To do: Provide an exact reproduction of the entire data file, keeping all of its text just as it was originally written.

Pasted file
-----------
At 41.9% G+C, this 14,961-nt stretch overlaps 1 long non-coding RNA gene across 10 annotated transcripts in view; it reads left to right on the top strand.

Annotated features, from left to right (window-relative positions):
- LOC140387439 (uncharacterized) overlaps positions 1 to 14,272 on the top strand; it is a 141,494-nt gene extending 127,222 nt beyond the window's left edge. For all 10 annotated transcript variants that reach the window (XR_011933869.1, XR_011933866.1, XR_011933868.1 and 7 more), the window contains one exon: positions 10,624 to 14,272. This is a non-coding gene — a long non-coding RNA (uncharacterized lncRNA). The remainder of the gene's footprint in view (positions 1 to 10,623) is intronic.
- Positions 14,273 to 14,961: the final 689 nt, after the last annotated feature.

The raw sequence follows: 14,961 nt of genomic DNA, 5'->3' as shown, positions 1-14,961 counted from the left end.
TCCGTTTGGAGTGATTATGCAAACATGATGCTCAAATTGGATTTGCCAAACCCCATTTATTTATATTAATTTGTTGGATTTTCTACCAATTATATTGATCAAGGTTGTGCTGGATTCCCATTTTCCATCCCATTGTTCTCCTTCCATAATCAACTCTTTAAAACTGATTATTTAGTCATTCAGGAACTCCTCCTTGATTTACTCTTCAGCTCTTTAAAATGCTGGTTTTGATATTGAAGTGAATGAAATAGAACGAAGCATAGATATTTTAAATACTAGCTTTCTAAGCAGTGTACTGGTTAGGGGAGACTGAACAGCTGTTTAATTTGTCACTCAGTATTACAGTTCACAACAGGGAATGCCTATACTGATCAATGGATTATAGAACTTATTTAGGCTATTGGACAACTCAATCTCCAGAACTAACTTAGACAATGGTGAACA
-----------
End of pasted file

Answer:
At 41.9% G+C, this 14,961-nt stretch overlaps 1 long non-coding RNA gene across 10 annotated transcripts in view; it reads left to right on the top strand.

Annotated features, from left to right (window-relative positions):
- LOC140387439 (uncharacterized) overlaps positions 1 to 14,272 on the top strand; it is a 141,494-nt gene extending 127,222 nt beyond the window's left edge. For all 10 annotated transcript variants that reach the window (XR_011933869.1, XR_011933866.1, XR_011933868.1 and 7 more), the window contains one exon: positions 10,624 to 14,272. This is a non-coding gene — a long non-coding RNA (uncharacterized lncRNA). The remainder of the gene's footprint in view (positions 1 to 10,623) is intronic.
- Positions 14,273 to 14,961: the final 689 nt, after the last annotated feature.

The raw sequence follows: 14,961 nt of genomic DNA, 5'->3' as shown, positions 1-14,961 counted from the left end.
TCCGTTTGGAGTGATTATGCAAACATGATGCTCAAATTGGATTTGCCAAACCCCATTTATTTATATTAATTTGTTGGATTTTCTACCAATTATATTGATCAAGGTTGTGCTGGATTCCCATTTTCCATCCCATTGTTCTCCTTCCATAATCAACTCTTTAAAACTGATTATTTAGTCATTCAGGAACTCCTCCTTGATTTACTCTTCAGCTCTTTAAAATGCTGGTTTTGATATTGAAGTGAATGAAATAGAACGAAGCATAGATATTTTAAATACTAGCTTTCTAAGCAGTGTACTGGTTAGGGGAGACTGAACAGCTGTTTAATTTGTCACTCAGTATTACAGTTCACAACAGGGAATGCCTATACTGATCAATGGATTATAGAACTTATTTAGGCTATTGGACAACTCAATCTCCAGAACTAACTTAGACAATGGTGAACA